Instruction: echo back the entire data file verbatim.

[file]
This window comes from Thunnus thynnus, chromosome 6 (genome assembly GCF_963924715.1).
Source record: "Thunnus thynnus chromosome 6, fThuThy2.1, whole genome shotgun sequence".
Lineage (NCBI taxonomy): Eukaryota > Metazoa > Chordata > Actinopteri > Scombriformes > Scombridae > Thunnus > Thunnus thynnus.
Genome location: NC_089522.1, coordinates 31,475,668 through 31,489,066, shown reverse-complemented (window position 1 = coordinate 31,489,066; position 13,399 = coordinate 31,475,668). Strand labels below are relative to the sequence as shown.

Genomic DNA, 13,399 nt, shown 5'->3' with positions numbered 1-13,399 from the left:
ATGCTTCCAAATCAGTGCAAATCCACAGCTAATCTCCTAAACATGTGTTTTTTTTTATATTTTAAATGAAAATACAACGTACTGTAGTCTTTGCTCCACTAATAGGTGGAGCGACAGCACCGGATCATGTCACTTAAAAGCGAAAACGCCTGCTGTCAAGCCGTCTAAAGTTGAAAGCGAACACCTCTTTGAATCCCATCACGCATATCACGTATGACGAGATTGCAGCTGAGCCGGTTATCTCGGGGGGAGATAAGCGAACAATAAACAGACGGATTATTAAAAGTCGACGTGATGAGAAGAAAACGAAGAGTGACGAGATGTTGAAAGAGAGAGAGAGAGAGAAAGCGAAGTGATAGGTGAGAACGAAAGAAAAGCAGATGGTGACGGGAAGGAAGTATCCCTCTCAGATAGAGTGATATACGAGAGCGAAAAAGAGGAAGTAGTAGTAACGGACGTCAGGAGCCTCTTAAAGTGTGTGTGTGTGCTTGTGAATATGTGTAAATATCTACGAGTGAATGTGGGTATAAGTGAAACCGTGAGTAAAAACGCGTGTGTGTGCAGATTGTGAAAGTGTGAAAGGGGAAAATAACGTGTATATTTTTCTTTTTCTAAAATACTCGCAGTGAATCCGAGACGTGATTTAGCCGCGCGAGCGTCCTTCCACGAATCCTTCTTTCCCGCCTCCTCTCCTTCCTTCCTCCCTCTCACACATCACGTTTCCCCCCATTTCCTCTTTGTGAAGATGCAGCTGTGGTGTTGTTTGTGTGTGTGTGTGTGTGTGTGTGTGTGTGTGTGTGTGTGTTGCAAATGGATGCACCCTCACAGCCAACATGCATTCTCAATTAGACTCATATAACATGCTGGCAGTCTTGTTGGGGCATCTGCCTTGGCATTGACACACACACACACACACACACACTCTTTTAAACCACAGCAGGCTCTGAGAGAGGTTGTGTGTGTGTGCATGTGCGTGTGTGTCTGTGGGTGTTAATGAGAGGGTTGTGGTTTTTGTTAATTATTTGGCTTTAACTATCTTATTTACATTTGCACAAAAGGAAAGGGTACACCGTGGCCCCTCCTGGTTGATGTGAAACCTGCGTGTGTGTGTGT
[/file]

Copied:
This window comes from Thunnus thynnus, chromosome 6 (genome assembly GCF_963924715.1).
Source record: "Thunnus thynnus chromosome 6, fThuThy2.1, whole genome shotgun sequence".
Lineage (NCBI taxonomy): Eukaryota > Metazoa > Chordata > Actinopteri > Scombriformes > Scombridae > Thunnus > Thunnus thynnus.
Genome location: NC_089522.1, coordinates 31,475,668 through 31,489,066, shown reverse-complemented (window position 1 = coordinate 31,489,066; position 13,399 = coordinate 31,475,668). Strand labels below are relative to the sequence as shown.

Genomic DNA, 13,399 nt, shown 5'->3' with positions numbered 1-13,399 from the left:
ATGCTTCCAAATCAGTGCAAATCCACAGCTAATCTCCTAAACATGTGTTTTTTTTTATATTTTAAATGAAAATACAACGTACTGTAGTCTTTGCTCCACTAATAGGTGGAGCGACAGCACCGGATCATGTCACTTAAAAGCGAAAACGCCTGCTGTCAAGCCGTCTAAAGTTGAAAGCGAACACCTCTTTGAATCCCATCACGCATATCACGTATGACGAGATTGCAGCTGAGCCGGTTATCTCGGGGGGAGATAAGCGAACAATAAACAGACGGATTATTAAAAGTCGACGTGATGAGAAGAAAACGAAGAGTGACGAGATGTTGAAAGAGAGAGAGAGAGAGAAAGCGAAGTGATAGGTGAGAACGAAAGAAAAGCAGATGGTGACGGGAAGGAAGTATCCCTCTCAGATAGAGTGATATACGAGAGCGAAAAAGAGGAAGTAGTAGTAACGGACGTCAGGAGCCTCTTAAAGTGTGTGTGTGTGCTTGTGAATATGTGTAAATATCTACGAGTGAATGTGGGTATAAGTGAAACCGTGAGTAAAAACGCGTGTGTGTGCAGATTGTGAAAGTGTGAAAGGGGAAAATAACGTGTATATTTTTCTTTTTCTAAAATACTCGCAGTGAATCCGAGACGTGATTTAGCCGCGCGAGCGTCCTTCCACGAATCCTTCTTTCCCGCCTCCTCTCCTTCCTTCCTCCCTCTCACACATCACGTTTCCCCCCATTTCCTCTTTGTGAAGATGCAGCTGTGGTGTTGTTTGTGTGTGTGTGTGTGTGTGTGTGTGTGTGTGTGTGTGTGTTGCAAATGGATGCACCCTCACAGCCAACATGCATTCTCAATTAGACTCATATAACATGCTGGCAGTCTTGTTGGGGCATCTGCCTTGGCATTGACACACACACACACACACACACACTCTTTTAAACCACAGCAGGCTCTGAGAGAGGTTGTGTGTGTGTGCATGTGCGTGTGTGTCTGTGGGTGTTAATGAGAGGGTTGTGGTTTTTGTTAATTATTTGGCTTTAACTATCTTATTTACATTTGCACAAAAGGAAAGGGTACACCGTGGCCCCTCCTGGTTGATGTGAAACCTGCGTGTGTGTGTGT